As Queiros talked to the young women around her about what was at stake in the next few days, they asked questions and also offered their own analyses on the state of their country. “Whenever I go online, especially on Twitter, I am amazed at how popular Bolsonaro is. He is always trending; 35000 tweets or 45000 sometimes,” said Castro, looking around the class to share her disbelief. “Gente que loucura. This is crazy.” Queiros nodded her head in agreement, while the girls talked amongst themselves sharing stories about the Presidential candidate and the possibility of his victory.

The country has been down this difficult road before, but all the women in the room, myself included, were not yet born or saw the final years of that rule. The Brazilian military dictatorship lasted from 1964 until 1985 and it was two decades of torture, political instability, corruption and mass fear of the state. Looking at Brazil in 2018, certain parts of the nation will be fearful of what a Brazil led by a former military man will look like. A man who has publicly shared his support for Colonel Carlos Alberto Brilhante Ustra, one of the most feared and infamous torturers during Brazil’s military rule who died in 2015.

“For me personally, Bolsonaro is the only one who has actually talked about security. I would feel so much better with a gun as a woman because all the gangs have guns. I want to feel safe,” said Vanesca Louana, a 25-year-old from the Santa Monica bairro. One of Bolsonaro’s most popular platforms is a campaign against those deemed “criminal” or “suspicious,” particularly those who live in lower-income neighborhoods. He has also promised policemen the liberty to use violence as they please, making it seemingly inevitable that civilian involved police shootings will continue to rise. In 2016, police killed an estimated 4224 people in Brazil. A staggering number when you consider that the US, which has a population that is 35% larger than Brazil had an estimated 1134 people killed by police in 2015. The majority of these deaths in Brazil are young black men. And just late last year, Brazil’s congress passed a bill that would make it impossible for members of law enforcement accused of unlawfully killing civilians to face prosecution in civilian courts. Louana’s sentiments are similar to those shared by black people voting for Bolsonaro who have applauded his law and order stand, while discarding his anti-black discourse, whether its explicit or covert. Early this year in reference to the black descendants of warrior African slaves (quilombolas) Bolsonaro said, “They don’t do anything. I don’t think they’re even good for procreation any more.”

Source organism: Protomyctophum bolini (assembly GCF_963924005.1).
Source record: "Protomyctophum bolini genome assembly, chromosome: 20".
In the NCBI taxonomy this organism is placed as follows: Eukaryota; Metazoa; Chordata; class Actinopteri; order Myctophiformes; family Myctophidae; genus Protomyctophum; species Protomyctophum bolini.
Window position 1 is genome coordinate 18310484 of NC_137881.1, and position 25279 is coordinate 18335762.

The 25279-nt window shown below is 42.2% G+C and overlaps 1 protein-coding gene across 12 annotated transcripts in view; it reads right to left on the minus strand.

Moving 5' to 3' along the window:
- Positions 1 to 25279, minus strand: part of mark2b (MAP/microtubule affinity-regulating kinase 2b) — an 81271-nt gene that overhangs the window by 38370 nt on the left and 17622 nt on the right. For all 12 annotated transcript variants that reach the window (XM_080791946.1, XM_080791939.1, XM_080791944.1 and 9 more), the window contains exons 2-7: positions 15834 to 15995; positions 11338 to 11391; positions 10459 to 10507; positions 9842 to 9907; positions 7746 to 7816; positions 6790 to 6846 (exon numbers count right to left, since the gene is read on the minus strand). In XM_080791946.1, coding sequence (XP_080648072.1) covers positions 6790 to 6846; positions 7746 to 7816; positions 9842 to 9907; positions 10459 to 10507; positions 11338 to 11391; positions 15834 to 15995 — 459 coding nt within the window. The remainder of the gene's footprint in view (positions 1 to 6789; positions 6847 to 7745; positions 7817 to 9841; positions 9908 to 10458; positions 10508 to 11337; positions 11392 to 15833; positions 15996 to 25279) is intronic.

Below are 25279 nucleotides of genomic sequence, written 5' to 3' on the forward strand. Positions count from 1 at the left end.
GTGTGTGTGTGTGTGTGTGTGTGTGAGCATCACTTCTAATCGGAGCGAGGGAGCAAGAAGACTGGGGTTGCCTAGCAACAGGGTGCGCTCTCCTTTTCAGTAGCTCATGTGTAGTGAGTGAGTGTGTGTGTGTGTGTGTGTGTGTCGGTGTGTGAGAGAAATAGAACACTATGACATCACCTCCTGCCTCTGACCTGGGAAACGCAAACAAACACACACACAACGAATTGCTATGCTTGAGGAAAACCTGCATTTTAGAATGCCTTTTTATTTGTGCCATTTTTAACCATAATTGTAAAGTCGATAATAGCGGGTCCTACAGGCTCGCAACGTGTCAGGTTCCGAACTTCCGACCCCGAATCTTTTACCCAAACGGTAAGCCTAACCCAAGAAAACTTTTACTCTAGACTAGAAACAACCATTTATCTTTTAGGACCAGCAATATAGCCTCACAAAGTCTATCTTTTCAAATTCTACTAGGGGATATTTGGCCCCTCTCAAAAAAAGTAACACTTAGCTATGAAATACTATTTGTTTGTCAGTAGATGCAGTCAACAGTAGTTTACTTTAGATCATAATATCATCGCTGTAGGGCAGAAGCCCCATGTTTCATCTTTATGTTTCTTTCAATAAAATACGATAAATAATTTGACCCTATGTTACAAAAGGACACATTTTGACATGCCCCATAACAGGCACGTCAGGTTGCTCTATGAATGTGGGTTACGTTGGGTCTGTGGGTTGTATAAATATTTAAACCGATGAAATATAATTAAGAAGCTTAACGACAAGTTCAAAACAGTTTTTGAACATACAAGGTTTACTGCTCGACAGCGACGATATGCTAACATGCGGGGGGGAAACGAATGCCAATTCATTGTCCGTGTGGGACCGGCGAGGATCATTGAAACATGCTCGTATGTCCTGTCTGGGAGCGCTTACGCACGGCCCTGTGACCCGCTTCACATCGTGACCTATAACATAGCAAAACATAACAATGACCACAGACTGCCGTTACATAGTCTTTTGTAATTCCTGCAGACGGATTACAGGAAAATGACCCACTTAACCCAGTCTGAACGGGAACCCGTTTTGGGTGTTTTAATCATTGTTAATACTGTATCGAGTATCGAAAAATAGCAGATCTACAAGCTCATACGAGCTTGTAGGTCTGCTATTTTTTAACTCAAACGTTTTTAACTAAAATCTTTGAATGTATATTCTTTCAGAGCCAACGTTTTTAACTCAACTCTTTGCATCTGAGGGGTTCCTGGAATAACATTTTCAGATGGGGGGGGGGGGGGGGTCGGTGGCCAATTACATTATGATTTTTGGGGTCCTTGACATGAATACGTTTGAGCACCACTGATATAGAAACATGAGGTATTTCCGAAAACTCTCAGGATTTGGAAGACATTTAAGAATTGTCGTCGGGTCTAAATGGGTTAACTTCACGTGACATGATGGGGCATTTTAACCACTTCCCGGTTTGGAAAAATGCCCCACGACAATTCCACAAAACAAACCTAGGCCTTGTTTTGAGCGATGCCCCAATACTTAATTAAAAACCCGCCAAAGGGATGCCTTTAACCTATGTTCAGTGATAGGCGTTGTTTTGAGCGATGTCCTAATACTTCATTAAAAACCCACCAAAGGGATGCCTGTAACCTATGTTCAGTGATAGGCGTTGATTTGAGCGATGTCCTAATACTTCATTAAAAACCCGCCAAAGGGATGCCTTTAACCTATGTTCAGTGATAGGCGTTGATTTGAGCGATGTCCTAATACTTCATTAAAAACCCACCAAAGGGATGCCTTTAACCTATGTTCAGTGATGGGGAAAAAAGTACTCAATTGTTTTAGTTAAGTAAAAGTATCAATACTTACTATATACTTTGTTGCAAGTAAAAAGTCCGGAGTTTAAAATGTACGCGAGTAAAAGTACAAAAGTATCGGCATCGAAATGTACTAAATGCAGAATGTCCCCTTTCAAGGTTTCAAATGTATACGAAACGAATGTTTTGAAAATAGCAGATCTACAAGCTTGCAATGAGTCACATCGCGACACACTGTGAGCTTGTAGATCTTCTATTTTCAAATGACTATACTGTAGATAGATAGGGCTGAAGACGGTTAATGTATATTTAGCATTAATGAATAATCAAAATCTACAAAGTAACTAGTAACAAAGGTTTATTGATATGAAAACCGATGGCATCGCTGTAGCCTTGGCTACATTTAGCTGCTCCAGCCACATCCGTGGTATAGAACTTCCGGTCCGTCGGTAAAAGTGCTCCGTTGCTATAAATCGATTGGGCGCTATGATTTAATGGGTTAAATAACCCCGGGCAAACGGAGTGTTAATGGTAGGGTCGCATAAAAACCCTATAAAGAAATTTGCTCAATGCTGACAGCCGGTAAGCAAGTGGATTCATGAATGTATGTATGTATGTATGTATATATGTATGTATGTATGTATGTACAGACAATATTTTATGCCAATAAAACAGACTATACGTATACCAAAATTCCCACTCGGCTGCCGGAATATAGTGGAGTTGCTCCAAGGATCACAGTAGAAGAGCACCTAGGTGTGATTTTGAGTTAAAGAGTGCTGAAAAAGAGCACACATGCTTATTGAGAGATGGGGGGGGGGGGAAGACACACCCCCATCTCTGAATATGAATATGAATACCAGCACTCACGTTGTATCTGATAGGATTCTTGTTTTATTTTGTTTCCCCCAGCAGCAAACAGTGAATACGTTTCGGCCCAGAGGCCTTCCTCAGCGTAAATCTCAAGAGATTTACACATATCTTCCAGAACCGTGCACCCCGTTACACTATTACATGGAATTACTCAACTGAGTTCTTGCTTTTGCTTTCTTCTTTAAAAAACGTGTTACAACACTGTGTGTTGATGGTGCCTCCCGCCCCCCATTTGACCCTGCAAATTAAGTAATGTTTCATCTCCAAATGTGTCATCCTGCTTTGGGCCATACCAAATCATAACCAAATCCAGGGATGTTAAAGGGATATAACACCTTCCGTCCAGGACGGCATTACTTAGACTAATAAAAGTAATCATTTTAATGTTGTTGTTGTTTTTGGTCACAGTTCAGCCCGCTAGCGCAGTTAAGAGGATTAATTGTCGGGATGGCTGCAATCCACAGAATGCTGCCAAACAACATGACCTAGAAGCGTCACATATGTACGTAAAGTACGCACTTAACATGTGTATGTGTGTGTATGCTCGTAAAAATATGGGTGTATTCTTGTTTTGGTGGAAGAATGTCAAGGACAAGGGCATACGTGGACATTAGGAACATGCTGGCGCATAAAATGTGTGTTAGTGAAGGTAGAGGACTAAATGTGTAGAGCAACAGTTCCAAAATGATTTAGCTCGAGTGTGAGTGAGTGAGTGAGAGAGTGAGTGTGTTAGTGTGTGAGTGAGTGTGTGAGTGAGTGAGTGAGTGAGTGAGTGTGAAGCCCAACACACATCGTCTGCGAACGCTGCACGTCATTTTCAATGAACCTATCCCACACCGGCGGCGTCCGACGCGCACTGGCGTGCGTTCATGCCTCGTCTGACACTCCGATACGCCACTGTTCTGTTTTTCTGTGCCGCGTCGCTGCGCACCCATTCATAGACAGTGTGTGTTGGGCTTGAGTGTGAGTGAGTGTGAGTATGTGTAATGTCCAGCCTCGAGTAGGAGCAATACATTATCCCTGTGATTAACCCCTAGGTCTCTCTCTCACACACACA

A few days after the class, on the seventh of October, Brazilians headed to the polls for the first round of the election. In Brazil, elections happen in two parts unless a candidate is able to receive over 50% of the vote in the first round. The final tally gave Bolsonaro 46.3% of the votes, with the second place progressive candidate Fernando Haddad almost twenty percent behind. Although Bolsonaro lost in Bahia, he took most of the Northern States. It seemed Brazil had made its decision, which would be finalized in the second round set for October 28. There were no classes the Thursday following the election. Friday was a public holiday and so the professoras decided to give everyone an extended weekend. The election result had also taken an emotional toll, so the empty class at DiDa felt less like a long weekend and more like a deep breath before jumping into the eye of the storm.